It looks like you won’t be booking a room at the Palace of Fine Arts in the future, as both of the proposed hotel projects that might once have occupied the historic building appear to have dropped out in the face of public disgruntlement.
That leaves only one contender, the proposed San Francisco Museum at the Palace, a $70 million project that, if approved by San Francisco Park & Recreation, would erect a 43,000-square-foot museum about San Francisco history, along with a 42,000-square-foot Great Hall where people could peddle local wares, and a 5,000-square-foot restaurant.
Note that only the hall portion would involve the iconic rotunda.
The city solicited the proposals because the building needs $20 million worth of preservation and seismic upgrades. Two of the three finalists last November included hotel space in their layout, but tens of thousands of people publicly blanched at the idea that a city landmark might be handed over to hoteliers for purely commercial purposes.
Now it looks as if the museum proposal may have won by default, as the San Francisco Chronicle reports that only the museum group made the follow-up deadline.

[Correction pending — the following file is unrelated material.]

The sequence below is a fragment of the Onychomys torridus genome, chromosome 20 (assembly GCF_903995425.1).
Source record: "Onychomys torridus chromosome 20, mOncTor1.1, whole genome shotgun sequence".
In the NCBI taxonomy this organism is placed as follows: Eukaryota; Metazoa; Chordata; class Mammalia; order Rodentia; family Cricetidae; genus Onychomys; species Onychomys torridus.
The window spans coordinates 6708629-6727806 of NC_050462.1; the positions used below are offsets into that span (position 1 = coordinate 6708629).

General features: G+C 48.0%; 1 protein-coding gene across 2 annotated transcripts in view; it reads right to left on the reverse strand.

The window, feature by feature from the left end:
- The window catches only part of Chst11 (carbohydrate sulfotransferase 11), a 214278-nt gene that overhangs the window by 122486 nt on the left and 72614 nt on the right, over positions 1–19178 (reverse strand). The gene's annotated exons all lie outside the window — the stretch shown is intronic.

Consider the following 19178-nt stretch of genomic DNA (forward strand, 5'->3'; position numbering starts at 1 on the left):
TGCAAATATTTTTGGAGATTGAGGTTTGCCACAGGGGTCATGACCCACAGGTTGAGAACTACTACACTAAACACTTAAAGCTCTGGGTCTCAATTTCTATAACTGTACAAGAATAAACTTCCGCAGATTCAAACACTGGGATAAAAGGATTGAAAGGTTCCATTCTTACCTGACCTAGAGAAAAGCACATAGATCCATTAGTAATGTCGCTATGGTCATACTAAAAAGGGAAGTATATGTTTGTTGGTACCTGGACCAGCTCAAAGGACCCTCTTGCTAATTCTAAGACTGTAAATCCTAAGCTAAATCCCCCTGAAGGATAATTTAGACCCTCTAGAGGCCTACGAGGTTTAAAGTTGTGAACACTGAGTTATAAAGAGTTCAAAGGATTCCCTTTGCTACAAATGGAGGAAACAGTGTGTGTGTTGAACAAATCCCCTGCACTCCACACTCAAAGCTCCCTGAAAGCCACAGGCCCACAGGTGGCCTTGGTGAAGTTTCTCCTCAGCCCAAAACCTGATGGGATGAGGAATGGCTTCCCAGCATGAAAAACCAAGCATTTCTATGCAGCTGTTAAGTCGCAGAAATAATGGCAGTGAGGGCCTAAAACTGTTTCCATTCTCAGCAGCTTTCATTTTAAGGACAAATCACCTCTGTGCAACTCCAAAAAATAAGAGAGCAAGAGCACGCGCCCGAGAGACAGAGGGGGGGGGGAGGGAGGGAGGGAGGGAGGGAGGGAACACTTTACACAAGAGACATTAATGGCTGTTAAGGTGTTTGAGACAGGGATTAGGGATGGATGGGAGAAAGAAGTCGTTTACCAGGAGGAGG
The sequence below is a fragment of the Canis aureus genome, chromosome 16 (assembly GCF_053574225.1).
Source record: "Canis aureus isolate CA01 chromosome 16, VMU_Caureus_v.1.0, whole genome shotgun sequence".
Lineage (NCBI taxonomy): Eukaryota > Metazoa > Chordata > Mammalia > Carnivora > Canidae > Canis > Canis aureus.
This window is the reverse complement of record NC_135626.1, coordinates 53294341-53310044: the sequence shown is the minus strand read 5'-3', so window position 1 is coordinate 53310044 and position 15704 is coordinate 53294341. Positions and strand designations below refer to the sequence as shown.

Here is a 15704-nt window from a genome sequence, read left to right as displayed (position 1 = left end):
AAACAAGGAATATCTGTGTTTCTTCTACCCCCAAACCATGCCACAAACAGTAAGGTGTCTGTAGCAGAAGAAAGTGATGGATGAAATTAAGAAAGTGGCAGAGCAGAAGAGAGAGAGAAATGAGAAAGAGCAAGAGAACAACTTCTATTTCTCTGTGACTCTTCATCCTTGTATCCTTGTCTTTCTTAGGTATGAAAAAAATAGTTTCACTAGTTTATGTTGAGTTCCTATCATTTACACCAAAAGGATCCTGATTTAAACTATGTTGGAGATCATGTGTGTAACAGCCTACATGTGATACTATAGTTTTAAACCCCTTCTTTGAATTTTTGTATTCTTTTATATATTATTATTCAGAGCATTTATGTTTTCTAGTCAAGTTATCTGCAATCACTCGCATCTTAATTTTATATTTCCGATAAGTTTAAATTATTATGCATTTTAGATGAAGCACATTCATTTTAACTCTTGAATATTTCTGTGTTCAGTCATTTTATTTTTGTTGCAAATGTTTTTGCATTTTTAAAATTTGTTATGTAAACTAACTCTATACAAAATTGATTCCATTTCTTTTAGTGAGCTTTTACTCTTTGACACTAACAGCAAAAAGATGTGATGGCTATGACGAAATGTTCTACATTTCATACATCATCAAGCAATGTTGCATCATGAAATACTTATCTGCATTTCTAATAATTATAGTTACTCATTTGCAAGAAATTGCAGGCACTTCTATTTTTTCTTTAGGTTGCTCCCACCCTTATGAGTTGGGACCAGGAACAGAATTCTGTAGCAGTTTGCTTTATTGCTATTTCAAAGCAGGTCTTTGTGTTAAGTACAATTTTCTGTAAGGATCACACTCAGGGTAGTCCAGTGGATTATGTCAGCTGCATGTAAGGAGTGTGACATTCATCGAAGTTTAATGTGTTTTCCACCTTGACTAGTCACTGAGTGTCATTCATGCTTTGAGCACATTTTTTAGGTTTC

The museum would chronicle San Francisco history with an eye toward technology, including a "Tower of Innovation" detailing the city’s great inventors and such intriguing (if a little confusing) concepts as "fireless fireworks."
Museum at the Palace promises to bring the building up to snuff, and does propose a few significant structural changes, including installing solar panels on the roof and creating a viewing gallery of the city skyline by knocking out some interior walls (which, according to preservation architects, are not technically historic).
The museum has retained Jay Turnbull as their preservation consultant, who previously worked on the Ferry Building. Although it's the last proposal standing, the city doesn't have to approve the museum. Park & Rec could take a pass, and possibly solicit different proposals for the site with other parties in the future